This year, the future of St Crispin’s Leisure Centre has been in doubt, after the Liberal Democrat administration put out a consultation on whether it should remain open or be put to an alternative use.
To begin with, the Liberal Democrat Executive were not forthcoming in explaining why this was necessary.
It’s clear that St Crispin’s is important to many residents. It’s used by a variety of people and clubs, including as a venue for The Ark Trust, who hold a weekly social event for people with learning disabilities and autism. As a leisure centre, St Crispin’s is popular with older users and it provides the only local squash courts in Wokingham.
Questions like how many people use the leisure centre or even why St Crispin’s is faced with closure went unanswered. In the Summer, emails from the Executive Member for Finance said “it is less about costs but more about conflicting demands for space”. She told a resident St Crispin’s needed some maintenance and investment, but she was “not clear what that would involve”. She didn’t have the leisure centre usage numbers but it was “something she would also like to see”.
Some information came out via Facebook. The ARC, a major charity, said they also only found out from social media.
Over the last few weeks, Conservative councillors have been able to scrutinise the Liberal Democrats’ plans.
The initial paper we reviewed at an Overview and Scrutiny meeting was a shambles. Conservative councillors were concerned about the lack of detail and clarity in the Liberal Democrat report, along with the inclusion of options and information that were not in the public consultation. We tried questioning the Liberal Democrat Executive Members present, asking whether the community could continue using sports facilities and why the school needed a 125 year lease on the leisure centre, rather than simply being given use during school hours. The answers we got were vague at best.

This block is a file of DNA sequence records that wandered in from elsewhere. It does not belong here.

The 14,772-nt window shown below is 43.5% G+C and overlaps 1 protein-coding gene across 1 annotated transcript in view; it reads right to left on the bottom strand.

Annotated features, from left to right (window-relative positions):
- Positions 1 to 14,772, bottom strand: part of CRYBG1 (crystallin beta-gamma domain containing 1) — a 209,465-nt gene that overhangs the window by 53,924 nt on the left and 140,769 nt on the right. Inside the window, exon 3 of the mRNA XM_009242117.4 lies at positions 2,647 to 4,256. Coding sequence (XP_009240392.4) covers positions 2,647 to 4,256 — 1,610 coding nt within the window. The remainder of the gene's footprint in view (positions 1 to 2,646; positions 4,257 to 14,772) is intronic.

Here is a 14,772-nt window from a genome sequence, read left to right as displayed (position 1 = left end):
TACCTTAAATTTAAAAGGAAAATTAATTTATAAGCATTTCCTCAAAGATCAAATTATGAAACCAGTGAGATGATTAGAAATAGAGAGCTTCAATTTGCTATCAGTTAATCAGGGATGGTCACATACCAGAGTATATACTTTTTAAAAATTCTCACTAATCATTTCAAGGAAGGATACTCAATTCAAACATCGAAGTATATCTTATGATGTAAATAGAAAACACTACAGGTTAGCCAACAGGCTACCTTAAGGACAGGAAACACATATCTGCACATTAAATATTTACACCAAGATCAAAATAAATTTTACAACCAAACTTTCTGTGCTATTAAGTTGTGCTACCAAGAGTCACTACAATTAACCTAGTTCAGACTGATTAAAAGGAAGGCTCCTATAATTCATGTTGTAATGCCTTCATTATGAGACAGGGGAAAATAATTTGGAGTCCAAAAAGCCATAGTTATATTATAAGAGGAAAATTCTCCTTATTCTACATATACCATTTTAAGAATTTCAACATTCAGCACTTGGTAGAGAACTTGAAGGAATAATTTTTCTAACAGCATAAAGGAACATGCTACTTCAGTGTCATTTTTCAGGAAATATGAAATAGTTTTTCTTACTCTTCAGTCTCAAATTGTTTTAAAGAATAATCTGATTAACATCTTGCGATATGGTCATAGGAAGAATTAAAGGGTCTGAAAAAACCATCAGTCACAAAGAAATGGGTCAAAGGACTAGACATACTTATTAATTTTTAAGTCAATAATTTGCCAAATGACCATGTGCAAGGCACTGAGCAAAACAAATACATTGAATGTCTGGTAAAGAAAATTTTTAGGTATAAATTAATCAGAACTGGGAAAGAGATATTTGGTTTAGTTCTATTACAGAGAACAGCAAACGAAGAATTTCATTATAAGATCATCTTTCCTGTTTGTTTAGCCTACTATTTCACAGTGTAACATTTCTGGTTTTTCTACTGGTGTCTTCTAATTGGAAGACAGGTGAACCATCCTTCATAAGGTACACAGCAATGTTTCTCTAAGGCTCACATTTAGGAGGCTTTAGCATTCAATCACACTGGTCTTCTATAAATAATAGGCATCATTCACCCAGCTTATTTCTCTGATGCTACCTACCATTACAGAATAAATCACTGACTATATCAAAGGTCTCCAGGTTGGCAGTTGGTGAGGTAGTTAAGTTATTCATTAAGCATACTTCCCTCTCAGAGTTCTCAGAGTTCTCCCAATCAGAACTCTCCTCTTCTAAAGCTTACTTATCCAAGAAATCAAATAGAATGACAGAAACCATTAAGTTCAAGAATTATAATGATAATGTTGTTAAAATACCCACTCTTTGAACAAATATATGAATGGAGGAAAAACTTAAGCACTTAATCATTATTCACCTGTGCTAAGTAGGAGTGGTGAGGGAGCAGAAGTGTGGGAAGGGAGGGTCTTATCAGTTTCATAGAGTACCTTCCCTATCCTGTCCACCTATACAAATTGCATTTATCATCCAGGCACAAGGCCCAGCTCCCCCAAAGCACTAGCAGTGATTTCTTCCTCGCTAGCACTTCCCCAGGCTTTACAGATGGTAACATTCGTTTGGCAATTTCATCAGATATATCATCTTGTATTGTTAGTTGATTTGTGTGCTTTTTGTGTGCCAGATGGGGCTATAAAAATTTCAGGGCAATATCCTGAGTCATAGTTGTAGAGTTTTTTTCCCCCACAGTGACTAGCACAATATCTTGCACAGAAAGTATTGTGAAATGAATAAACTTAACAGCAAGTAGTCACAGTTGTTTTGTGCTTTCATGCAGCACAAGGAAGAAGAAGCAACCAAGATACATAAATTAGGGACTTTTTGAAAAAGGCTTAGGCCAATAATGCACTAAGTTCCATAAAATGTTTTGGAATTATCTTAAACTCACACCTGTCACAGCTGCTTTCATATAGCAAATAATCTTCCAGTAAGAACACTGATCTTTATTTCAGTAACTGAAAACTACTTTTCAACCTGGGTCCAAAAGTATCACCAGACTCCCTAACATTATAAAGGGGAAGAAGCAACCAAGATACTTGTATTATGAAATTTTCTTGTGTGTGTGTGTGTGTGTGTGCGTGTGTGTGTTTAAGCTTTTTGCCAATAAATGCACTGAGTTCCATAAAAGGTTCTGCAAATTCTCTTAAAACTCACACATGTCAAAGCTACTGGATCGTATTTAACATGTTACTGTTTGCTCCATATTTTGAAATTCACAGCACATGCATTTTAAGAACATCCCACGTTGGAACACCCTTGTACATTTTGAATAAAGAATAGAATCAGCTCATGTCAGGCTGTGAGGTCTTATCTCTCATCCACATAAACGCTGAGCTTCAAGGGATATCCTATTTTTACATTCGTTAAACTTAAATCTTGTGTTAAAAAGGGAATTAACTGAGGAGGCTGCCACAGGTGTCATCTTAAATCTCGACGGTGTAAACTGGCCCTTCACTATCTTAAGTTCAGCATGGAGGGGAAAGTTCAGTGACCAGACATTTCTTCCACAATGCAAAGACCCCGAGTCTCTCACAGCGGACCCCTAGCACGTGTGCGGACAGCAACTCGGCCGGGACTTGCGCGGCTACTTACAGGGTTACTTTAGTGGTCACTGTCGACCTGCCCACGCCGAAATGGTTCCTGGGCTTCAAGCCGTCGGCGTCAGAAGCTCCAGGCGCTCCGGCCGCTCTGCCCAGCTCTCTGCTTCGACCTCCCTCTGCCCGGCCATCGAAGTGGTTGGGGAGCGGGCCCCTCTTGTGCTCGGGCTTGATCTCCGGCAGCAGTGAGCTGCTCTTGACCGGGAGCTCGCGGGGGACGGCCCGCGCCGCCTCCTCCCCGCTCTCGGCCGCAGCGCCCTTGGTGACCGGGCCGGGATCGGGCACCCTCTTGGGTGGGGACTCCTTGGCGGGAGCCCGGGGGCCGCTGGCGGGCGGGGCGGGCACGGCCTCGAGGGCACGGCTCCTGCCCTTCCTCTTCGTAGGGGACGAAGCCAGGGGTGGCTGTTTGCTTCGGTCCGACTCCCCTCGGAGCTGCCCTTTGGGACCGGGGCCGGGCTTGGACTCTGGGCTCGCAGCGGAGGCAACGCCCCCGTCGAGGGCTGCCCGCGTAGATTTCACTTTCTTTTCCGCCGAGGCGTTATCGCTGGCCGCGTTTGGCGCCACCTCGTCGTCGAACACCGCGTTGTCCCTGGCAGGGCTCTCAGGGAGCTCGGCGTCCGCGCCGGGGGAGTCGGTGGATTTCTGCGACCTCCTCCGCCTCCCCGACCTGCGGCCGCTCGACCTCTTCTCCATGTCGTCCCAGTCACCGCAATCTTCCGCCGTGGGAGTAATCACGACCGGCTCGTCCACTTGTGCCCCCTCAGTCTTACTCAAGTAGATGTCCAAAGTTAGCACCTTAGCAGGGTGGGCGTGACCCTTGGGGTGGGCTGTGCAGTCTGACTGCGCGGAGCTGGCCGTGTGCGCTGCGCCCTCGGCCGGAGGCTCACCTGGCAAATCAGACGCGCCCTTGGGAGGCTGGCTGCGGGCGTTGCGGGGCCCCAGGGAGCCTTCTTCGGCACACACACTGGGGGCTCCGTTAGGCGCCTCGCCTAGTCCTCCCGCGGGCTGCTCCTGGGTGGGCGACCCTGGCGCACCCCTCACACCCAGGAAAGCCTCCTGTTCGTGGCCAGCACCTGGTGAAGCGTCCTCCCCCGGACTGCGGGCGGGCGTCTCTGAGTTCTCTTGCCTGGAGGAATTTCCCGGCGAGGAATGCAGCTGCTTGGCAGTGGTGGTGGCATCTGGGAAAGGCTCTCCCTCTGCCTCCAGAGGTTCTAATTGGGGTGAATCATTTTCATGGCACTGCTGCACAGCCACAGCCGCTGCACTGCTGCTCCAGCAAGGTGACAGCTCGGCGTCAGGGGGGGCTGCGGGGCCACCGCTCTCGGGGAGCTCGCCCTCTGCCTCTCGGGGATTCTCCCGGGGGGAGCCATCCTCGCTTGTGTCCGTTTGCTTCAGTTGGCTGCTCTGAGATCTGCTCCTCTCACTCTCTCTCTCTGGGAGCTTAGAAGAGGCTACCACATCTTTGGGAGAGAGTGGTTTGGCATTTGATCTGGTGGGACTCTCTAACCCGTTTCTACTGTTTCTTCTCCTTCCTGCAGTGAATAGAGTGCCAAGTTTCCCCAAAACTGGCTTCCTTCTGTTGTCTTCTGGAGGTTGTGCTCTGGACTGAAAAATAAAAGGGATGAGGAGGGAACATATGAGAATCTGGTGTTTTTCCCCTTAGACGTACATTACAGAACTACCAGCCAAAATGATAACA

Conservative councillors led a vote that sent the Executive away to come back with a new version of the paper at another meeting where more information could be provided. The updated report was more promising.
The key issue is ensuring public use of the leisure facilities. Many residents are deeply concerned about losing access to St Crispin’s, and simply using the leisure centre at Carnival Hub isn’t an option. Conservative and Labour councillors spoke on this subject at the meeting, putting meaningful questions about how sport would evolve over time and how current users could be incorporated into the plans.
St Crispin’s School currently use facilities at the leisure centre, and handing over the site to the Academy Trust means young people will benefit from the school accommodating more pupils. We heard directly from the School and the Academy Trust, who are keen to maintain community use outside the school day. This was reassuring, but organisations change over time.
We’ve extracted a promise from the Liberal Democrat Executive that sport and community usage will continue at St Crispin’s. The Academy Trust has agreed to accommodate activities that take place at St Crispin’s while Places for Leisure, who run the current facilities, look at other locations it could use. Cllr Pauline Jorgensen asked if all users apart from daytime squash would be accommodated for the length of the lease and was assured they would.
Our constructive opposition, as Conservative councillors, questioning and probing, ensured residents’ preferences and concerns were taken into account in coming up with a solution to this problem. The administration – and the Liberal Democrat chairman of the committee – like to repeat the phrase “a consultation isn’t a referendum”. But the Conservatives take your opinions seriously. This is your community, and your Council – your voice should be heard on community assets.
We’ve had the promises, now it’s time to see the delivery. We’ll be watching progress on St Crispin’s carefully, and holding the administration to account for implementing what you said you wanted.